Portsmouth mum given £3,000 in compensation after Vivid takes five years to fix damp and mould
A MOTHER from Portsmouth who cares for her disabled son has won £3,000 in compensation after her landlord made her wait five years for vital property repairs.
Mum-of-three Tracey Jukes said housing association Vivid 'didn't care' about reports of mould, damp and infestation at her Copnor home.
Pictures from the three-bedroom terraced house lay bare the horrific conditions her family was forced to live in as she fought with the firm.
Yet instead of offering lasting solutions to the woe, Tracey said Vivid instead urged her to wash down walls growing thick with damp.
She claims the company also suggested the problems were made worse by her three pets – a budgie, a dog and a fish.
'They just didn’t care. The whole property was damp and blackened with mould, we had plaster falling off the walls and even started to get mice,’ Tracey said.
'The damp was so bad in my sons’ bedrooms we couldn’t decorate because of the mould.
'One of my sons is disabled and my partner suffers from asthma, so the damp was having a particularly bad impact on their health and was a constant concern for me.
'Living in these conditions for so long had a huge effect on all of us – there were constant arguments in the family which created a terrible atmosphere at home and led to me suffering from depression and stress.'
As Vivid took no action Tracey turned to a law firm specialising is housing disrepair, CEL Solicitors, that took on her case, no-win, no-fee.
Tracey said: 'We got a settlement after only nine months and were awarded £3,000 in compensation on top of the schedule of works, which the landlord was ordered to do immediately.
'Work is now nearly complete and our house is slowly becoming a liveable property.'
The mother of triplets, who has lived in the property for more than 17 years, said builders 'couldn't believe' the state of her home when they arrived to make repairs.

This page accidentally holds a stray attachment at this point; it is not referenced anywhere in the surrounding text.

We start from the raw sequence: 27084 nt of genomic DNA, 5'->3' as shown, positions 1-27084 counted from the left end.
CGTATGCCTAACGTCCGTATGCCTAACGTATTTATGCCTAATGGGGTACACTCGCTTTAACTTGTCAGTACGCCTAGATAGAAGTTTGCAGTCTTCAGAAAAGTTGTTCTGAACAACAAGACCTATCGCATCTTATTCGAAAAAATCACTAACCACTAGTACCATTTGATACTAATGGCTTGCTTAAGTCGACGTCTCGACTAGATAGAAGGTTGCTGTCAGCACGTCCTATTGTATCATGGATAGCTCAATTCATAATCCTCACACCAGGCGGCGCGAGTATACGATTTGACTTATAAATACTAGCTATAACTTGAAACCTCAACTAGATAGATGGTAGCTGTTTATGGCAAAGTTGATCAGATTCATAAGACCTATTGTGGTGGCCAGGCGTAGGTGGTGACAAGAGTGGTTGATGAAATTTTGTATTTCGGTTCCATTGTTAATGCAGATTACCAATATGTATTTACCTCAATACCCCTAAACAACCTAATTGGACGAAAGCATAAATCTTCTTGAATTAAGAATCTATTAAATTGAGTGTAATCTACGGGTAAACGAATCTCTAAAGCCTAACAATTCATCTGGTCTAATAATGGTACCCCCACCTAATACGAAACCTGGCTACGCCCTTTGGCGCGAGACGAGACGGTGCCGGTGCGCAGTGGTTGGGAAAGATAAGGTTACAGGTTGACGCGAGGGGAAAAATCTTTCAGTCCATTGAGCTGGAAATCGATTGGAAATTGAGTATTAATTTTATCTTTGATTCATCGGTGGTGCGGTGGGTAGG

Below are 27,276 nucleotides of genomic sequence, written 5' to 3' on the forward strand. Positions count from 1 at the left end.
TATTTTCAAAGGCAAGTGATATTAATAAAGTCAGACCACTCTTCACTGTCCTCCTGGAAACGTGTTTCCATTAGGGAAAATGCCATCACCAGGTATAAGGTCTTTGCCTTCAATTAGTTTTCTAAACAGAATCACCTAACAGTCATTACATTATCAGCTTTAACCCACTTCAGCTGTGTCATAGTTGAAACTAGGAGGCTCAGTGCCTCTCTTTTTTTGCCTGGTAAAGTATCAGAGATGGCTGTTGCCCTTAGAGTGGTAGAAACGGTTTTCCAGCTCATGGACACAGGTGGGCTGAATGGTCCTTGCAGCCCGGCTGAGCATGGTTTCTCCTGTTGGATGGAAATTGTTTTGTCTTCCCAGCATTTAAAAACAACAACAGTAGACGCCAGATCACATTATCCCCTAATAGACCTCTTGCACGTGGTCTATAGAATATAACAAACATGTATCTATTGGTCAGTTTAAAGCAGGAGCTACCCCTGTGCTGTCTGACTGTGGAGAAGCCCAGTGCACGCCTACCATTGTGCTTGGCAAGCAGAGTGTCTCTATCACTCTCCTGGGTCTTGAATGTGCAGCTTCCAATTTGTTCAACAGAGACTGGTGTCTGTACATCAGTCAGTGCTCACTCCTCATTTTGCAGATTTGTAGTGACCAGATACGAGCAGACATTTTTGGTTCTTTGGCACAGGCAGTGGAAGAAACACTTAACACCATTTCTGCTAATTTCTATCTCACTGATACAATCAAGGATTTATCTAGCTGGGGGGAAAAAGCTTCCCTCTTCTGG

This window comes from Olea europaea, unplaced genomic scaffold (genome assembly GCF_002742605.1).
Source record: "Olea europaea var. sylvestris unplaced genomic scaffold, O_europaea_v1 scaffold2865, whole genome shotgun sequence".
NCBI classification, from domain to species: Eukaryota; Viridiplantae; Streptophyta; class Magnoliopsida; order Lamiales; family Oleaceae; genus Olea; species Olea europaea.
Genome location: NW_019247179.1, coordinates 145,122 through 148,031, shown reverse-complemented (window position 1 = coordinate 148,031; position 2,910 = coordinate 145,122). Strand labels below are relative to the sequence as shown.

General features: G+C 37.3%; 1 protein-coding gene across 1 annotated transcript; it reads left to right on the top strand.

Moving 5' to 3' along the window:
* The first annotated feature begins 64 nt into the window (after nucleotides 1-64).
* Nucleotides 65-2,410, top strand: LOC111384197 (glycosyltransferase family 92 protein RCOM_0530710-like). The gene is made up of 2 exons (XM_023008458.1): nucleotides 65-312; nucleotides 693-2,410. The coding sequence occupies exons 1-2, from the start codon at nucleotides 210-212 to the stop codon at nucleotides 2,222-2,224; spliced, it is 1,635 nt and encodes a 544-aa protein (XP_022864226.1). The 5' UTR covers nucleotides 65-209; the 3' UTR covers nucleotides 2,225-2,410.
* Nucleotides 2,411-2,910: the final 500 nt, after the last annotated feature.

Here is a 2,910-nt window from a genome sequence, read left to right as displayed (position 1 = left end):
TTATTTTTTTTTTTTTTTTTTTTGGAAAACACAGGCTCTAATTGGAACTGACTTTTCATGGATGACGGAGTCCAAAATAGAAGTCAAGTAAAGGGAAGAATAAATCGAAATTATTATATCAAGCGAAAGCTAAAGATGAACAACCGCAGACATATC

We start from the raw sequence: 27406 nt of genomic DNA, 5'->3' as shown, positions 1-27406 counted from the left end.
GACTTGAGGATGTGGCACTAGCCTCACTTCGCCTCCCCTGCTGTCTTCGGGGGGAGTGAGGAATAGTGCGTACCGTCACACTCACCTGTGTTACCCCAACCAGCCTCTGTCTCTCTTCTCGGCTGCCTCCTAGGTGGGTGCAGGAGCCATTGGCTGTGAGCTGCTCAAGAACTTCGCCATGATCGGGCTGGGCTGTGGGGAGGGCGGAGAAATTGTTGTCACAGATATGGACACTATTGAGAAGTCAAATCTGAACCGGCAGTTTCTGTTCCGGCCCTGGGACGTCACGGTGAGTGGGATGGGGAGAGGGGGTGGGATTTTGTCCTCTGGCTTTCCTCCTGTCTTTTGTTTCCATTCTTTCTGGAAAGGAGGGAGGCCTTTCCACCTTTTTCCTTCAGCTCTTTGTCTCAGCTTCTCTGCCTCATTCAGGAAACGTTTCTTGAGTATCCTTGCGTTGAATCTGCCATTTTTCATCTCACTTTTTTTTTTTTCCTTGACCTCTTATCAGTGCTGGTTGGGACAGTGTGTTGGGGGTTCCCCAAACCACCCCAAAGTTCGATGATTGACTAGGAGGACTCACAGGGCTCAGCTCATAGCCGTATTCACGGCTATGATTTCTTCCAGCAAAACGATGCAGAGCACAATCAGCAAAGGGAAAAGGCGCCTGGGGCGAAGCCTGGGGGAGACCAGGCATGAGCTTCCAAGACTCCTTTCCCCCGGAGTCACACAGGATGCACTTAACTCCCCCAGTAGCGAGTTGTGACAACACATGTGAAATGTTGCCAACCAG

She has urged any tenants with the same problem not to ‘suffer in silence’.
‘I only wish we had gone to solicitors earlier to resolve the issue, but we just weren’t aware that this kind of service was available to help us,’ she said.
‘I feel like our lives have been on pause for the last five years and now we can finally start to move past this and look towards the future.’
CEL Solicitors, which is based in Liverpool, said it has seen a 122 per cent increase in claims like Tracey’s over the past year.
It said landlords are ‘risking huge disrepair bills’ when the Homes (Fitness for Human Habitation) Act 2018 is fully activated in March.
The changes will mean both social and private landlords have a legal obligation to ensure their properties are safe, healthy and free from hazard – including disrepair matters including damp and mould, which previously did not come under the law.
On Tracey’s claim, a spokeswoman for Vivid said: ‘Managing condensation can be difficult and can be caused due to a range of factors including lifestyle, ventilation and aspects of the build of the home.
‘We provided advice to Ms Dukes to try to help her manage the condensation in her home which was eventually resolved in October 2019 by installing an enhanced ventilation system.’